Beef Up: Middle-aged men may need more to maintain muscle mass

February 4, 2013, Canadian Science Publishing (NRC Research Press)

People tend to lose muscle mass as they age; researchers are investigating ways to delay or counteract age-related muscle loss. A study conducted by the Exercise Metabolism Research Group at McMaster University suggests that current guidelines for meat consumption are based on the protein needed to prevent deficiency without consideration for preservation of muscle mass, particularly for older individuals who are looking to maintain their muscle as they age. This research was published in the journal Applied Physiology, Nutrition, and Metabolism.

Thirty-five middle-aged men (~59 years old) participated in a study that found that eating a 6-ounce serving of 85% lean ground beef resulted in significant improvements in the rate of following exercise. The investigators measured muscle protein synthesis (MPS), which is essential to the body's ongoing growth, repair and maintenance of in men who did and did not lift weights. What researchers determined was that the quantity of beef needed for optimal MPS for this age group is double the current recommended serving size of meat.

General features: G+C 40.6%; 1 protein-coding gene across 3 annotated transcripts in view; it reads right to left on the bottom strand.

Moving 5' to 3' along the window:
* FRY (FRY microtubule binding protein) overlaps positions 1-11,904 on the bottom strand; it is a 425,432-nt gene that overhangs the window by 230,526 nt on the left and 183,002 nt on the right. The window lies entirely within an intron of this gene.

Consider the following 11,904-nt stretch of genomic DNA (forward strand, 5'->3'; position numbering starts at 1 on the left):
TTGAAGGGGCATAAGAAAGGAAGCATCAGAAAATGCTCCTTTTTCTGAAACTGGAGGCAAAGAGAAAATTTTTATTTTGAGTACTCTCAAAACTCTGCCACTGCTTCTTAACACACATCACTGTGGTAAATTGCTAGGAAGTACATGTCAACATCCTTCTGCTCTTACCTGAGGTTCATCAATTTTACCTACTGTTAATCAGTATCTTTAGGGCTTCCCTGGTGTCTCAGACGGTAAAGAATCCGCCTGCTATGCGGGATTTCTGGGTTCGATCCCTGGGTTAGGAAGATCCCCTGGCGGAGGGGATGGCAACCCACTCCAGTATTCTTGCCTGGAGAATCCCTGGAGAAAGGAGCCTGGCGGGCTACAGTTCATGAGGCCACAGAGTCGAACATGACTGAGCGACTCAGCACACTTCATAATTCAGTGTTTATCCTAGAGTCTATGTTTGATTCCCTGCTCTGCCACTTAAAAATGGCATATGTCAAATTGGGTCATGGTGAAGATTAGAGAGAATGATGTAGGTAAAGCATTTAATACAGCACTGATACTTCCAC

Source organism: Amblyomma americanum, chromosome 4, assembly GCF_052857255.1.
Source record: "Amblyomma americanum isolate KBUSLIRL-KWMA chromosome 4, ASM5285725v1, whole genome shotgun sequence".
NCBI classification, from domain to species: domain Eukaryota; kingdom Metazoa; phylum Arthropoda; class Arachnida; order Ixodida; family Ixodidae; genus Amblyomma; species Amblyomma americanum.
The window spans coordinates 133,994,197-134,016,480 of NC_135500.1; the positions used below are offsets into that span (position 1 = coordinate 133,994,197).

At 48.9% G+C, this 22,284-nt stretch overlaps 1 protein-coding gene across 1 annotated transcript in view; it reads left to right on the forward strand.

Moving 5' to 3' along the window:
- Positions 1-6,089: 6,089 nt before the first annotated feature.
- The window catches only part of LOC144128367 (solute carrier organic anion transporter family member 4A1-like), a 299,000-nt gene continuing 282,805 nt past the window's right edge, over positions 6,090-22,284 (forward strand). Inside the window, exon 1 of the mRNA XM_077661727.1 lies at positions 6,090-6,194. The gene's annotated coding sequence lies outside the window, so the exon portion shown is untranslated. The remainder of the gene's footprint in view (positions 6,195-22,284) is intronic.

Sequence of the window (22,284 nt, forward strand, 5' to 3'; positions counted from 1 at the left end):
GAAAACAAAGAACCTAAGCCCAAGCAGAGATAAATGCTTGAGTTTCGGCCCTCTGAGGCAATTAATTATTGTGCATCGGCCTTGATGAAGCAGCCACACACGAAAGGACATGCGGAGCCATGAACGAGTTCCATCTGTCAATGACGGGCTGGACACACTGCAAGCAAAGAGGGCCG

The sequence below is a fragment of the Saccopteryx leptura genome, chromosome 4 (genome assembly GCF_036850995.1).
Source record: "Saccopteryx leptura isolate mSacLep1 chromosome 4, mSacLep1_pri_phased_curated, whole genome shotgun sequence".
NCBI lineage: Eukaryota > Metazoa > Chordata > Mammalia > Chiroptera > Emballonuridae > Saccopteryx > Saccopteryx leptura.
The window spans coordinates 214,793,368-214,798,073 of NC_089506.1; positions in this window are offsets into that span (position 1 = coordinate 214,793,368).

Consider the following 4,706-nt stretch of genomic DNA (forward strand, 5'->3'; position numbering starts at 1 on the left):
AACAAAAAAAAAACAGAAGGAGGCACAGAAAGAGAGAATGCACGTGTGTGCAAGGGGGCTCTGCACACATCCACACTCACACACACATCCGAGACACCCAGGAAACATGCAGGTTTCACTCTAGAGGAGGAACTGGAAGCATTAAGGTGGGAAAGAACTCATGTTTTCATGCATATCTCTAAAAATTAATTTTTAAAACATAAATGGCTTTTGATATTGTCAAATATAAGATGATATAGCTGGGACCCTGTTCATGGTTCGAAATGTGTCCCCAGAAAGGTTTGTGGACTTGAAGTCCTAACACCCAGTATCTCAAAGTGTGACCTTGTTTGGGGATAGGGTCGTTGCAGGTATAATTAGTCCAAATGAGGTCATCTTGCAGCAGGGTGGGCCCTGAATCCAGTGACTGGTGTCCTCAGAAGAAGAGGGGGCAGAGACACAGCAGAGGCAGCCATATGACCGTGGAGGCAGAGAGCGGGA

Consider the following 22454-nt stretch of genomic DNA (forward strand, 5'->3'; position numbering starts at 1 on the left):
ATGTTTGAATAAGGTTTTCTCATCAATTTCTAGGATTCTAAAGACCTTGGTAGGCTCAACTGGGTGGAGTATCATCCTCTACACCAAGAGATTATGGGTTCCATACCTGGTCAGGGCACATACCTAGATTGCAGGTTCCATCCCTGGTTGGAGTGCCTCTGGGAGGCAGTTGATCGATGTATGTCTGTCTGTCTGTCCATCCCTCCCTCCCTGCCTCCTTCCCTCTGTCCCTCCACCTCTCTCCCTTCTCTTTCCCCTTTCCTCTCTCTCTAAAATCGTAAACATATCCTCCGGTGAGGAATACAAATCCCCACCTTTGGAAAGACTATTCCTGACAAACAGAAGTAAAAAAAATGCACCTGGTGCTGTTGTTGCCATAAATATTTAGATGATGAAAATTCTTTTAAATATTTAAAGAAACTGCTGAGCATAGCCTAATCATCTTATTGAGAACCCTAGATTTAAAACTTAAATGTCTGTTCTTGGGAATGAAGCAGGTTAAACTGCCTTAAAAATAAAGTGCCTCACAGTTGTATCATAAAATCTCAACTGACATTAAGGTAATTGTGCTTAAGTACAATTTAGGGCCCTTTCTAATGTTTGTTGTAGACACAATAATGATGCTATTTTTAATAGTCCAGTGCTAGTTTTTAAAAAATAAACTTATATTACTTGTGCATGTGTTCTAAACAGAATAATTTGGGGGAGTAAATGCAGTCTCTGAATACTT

"Canada's Food Guide now suggests that consuming about 3oz (0.80 g/kg/d) of meat per serving is adequate to provide protein at the recommended level," says Dr. Stuart Phillips, the study's senior author and a researcher with the Exercise Metabolism Research Group at McMaster University. "However, our work shows that the quantity of beef needed to maximize the renewal of new muscle proteins was at least 6oz in middle-aged men. Our findings have clear ramifications for the current recommendations regarding protein to prevent in aging."

Explore further: Research debunks bodybuilding myth: Growth-promoting hormones don't stimulate strength

More information: The article "Dose-dependent responses of myofibrillar protein synthesis with beef ingestion are enhanced with resistance exercise in middle-aged men" is available Open Access in the journal Applied Physiology, Nutrition, and Metabolism, DOI: 10.1139/apnm-2012-0092

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JRi
not rated yet Feb 04, 2013
100-130g dry protein a day is quite much. Not something one gets by eating ordinary food without getting too much carbs and fat.

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